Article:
• S. Lawrence, F. Nolan and K. McDougall (2008) ‘Acoustic and Perceptual Effects of Telephone Transmission on Vowel Quality.’ International Journal of Speech, Language and the Law 15.2: 161-192.
  • K. McDougall (2006) ‘Dynamic Features of Speech and the Characterisation of Speakers: Towards a New Approach Using Formant Frequencies.’ International Journal of Speech, Language and the Law 13.1: 89-126.
  • K. McDougall (2006) ‘The Role of Formant Dynamics in Determining Speaker Identity.’ Ph.D. abstract. International Journal of Speech, Language and the Law. 13.1: 144-145.
  • K. McDougall (2004) ‘Speaker-Specific Formant Dynamics: An Experiment on Australian English /aI/.’ International Journal of Speech, Language and the Law 11.1: 103-130.
  • K. Kawasaki and K. McDougall (2003) ‘Implications of Representations of Casual Conversation for Second Language Learners: A Case Study in Japanese Sentence Final Particles.’ Japanese Language Education Around the Globe 13: 41-55.
  • Book Chapters

  • G. de Jong, K. McDougall and F. Nolan (2007) ‘Sound Change and Speaker Identity: An Acoustic Study.’ In C. Müller (ed.), Speaker Classification. Berlin: Springer. Vol. 2: 130-141.
  • Published Conference Papers

  • K. McDougall, M. Duckworth and T. Hudson (2015) ‘Individual and Group variation in Disfluency Features: A Cross-Accent Investigation.’ In: The Scottish Consortium for ICPhS 2015 (ed.) Proceedings of the 18th International Congress of Phonetic Sciences, 10-14 August 2015, Glasgow. Paper number 0308.1-5. [pdf]
  • G. de Jong-Lendle, F. Nolan, K. McDougall and T. Hudson (2015) ‘Voice Lineups: A Practical Guide.’ Proceedings of the 18th International Congress of Phonetic Sciences, 10-14 August 2015, Glasgow. Paper number 0598. 1-5. [pdf]
  • K. McDougall and M.J. Jones (2011) ‘Liquid Polarisation in Australian English.’ In W.-S. Lee and E. Zee (eds.), Proceedings of the 17th International Congress of Phonetic Sciences, 17-21 August 2011, Hong Kong, 1358-1361.
  • F. Nolan, K. McDougall and T. Hudson (2011) ‘Some Acoustic Correlates of Perceived (Dis)similarity between Same-Accent Voices.’ In W.-S. Lee and E. Zee (eds.), Proceedings of the 17th International Congress of Phonetic Sciences, 17-21 August 2011, Hong Kong, 1506-1509.
  • D. Loakes and K. McDougall (2007) ‘Frication of Australian English /p t k/: Group Tendencies and Individual Differences’, In J. Trouvain and W. Barry (eds.), Proceedings of the 16th International Congress of Phonetic Sciences, 6-10 August 2007, Saarbrücken, 1445-1448. [pdf]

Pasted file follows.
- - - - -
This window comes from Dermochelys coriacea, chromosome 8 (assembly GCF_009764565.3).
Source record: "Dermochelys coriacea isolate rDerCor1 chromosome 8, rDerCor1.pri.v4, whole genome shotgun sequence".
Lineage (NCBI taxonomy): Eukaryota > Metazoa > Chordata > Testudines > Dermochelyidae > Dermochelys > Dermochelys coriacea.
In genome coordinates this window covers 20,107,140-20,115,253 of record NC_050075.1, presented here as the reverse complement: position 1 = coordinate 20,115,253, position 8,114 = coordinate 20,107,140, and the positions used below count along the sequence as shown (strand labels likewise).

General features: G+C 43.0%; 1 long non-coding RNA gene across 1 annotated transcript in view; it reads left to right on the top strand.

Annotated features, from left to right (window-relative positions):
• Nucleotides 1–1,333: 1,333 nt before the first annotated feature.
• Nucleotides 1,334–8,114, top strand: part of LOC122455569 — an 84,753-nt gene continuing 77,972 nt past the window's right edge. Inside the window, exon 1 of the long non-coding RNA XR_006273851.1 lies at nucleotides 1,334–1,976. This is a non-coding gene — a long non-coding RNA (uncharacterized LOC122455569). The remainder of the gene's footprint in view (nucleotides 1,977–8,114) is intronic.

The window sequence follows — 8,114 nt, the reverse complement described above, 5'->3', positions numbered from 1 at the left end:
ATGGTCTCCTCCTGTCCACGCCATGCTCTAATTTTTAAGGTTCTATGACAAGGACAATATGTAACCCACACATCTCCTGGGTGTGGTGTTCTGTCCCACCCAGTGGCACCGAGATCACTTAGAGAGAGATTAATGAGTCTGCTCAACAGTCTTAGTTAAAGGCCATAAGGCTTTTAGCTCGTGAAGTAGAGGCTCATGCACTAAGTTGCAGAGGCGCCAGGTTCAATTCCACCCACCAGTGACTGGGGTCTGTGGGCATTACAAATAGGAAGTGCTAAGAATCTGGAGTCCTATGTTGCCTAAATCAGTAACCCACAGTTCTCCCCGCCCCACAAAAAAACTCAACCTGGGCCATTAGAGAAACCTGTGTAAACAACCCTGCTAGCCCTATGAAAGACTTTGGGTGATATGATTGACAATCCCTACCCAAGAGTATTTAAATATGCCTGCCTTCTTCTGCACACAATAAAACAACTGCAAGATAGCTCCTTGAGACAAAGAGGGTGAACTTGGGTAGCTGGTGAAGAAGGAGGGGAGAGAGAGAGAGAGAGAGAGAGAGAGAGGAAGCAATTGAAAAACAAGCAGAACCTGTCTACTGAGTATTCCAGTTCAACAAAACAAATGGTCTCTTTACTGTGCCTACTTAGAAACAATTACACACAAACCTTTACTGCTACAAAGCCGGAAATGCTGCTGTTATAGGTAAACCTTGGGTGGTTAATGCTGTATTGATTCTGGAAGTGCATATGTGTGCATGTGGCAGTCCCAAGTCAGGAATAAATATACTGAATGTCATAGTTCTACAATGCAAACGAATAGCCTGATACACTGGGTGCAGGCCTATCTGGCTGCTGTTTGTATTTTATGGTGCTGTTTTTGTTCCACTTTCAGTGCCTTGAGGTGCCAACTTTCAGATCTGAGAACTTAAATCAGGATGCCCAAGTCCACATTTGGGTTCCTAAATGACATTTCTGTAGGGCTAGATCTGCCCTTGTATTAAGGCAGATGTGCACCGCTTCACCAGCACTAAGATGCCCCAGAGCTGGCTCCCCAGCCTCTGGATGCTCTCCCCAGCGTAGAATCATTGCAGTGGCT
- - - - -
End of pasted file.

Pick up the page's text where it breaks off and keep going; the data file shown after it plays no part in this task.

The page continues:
• K. McDougall and F. Nolan (2007) ‘Discrimination of Speakers Using the Formant Dynamics of /u:/ in British English’, In J. Trouvain and W. Barry (eds.), Proceedings of the 16th International Congress of Phonetic Sciences, 6-10 August 2007, Saarbrücken, 1825-1828. [pdf]
  • G. de Jong, K. McDougall, T. Hudson and F. Nolan (2007) ‘The Speaker-Discriminating Power of Sounds Undergoing Historical Change: A Formant-Based Study’, In J. Trouvain and W. Barry (eds.), Proceedings of the 16th International Congress of Phonetic Sciences, 6-10 August 2007, Saarbrücken, 1813-1816. [pdf]
  • T. Hudson, G. de Jong, K. McDougall, P. Harrison and F. Nolan (2007) ‘F0 Statistics for 100 Young Male Speakers of Standard Southern British English’, In J. Trouvain and W. Barry (eds.), Proceedings of the 16th International Congress of Phonetic Sciences, 6-10 August 2007, Saarbrücken, 1809-1812. [pdf]
  • F. Nolan, K. McDougall, G. de Jong and T. Hudson (2006) ‘A Forensic Phonetic Study of 'Dynamic' Sources of Variability in Speech: The DyViS Project.’ In P. Warren and C.I. Watson (eds.), Proceedings of the 11th Australasian International Conference on Speech Science and Technology, 6-8 December 2006, Auckland: Australasian Speech Science and Technology Association, 13-18. [pdf]
  • M.J. Jones and K. McDougall (2006) ‘A Comparative Acoustic Study of Australian English Fricated /t/: Assessing the Irish (English) Link.’ In P. Warren and C.I. Watson (eds.), Proceedings of the 11th Australasian International Conference on Speech Science and Technology, 6-8 December 2006, Auckland: Australasian Speech Science and Technology Association, 6-12. [pdf]
  • D. Loakes and K. McDougall (2004) ‘Frication of /k/ and /p/ in Australian English: Inter- and Intra-Speaker Variation.’ In S. Cassidy, F. Cox, R. Mannell and S. Palethorpe (eds.), Proceedings of the 10th Australian International Conference on Speech Science and Technology, 8-10 December 2004, Sydney: Australian Speech Science and Technology Association, 171-176. [pdf]
  • K. McDougall (2004) ‘Coarticulation in British English: Differences among Speakers in Vowel-to-Vowel Effects.’ In E. Daskalaki, N. Katsos, M. Mavrogiorgos and M. Reeve (eds.), Proceedings of CamLing 2004, The University of Cambridge 2nd Postgraduate Conference in Language Research, 19 March 2004, Cambridge: Cambridge Institute for Language Research, 161-168.
  • K. McDougall (2003) ‘Vowel-to-Vowel Coarticulatory Evidence of the “Targetful” Nature of Schwa.’ In S. Palethorpe and M. Tabain (eds.), Proceedings of the 6th International Seminar on Speech Production, 7-10 December 2003, Sydney: Macquarie University, 161-166.
  • K. McDougall (2003) ‘Individual Differences in the Formant Dynamics of Vowels at Different Levels of Stress.’ In M. J. Solé, D. Recasens and J. Romero (eds.), Proceedings of the 15th International Congress of Phonetic Sciences, 3-9 August 2003, Barcelona: Causal, 1611-1614.
  • K. McDougall (2002) ‘Speaker-Characterising Properties of Formant Dynamics: A Case Study.’ In C. Bow (ed.), Proceedings of the 9th Australian International Conference on Speech Science and Technology, 3-5 December 2002, Melbourne: Australian Speech Science and Technology Association, 403-408.
  • Ph.D. Dissertation

  • K. McDougall (2005) The Role of Formant Dynamics in Determining Speaker Identity. Ph.D. Dissertation, Department of Linguistics, University of Cambridge.
  • [more]

    Professional Memberships

  • Australian Linguistic Society
  • Australasian Speech Science and Technology Association
  • British Association of Academic Phoneticians
  • International Association for Forensic Phonetics and Acoustics
  • International Phonetic Association
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    Last modified 11 September 2017.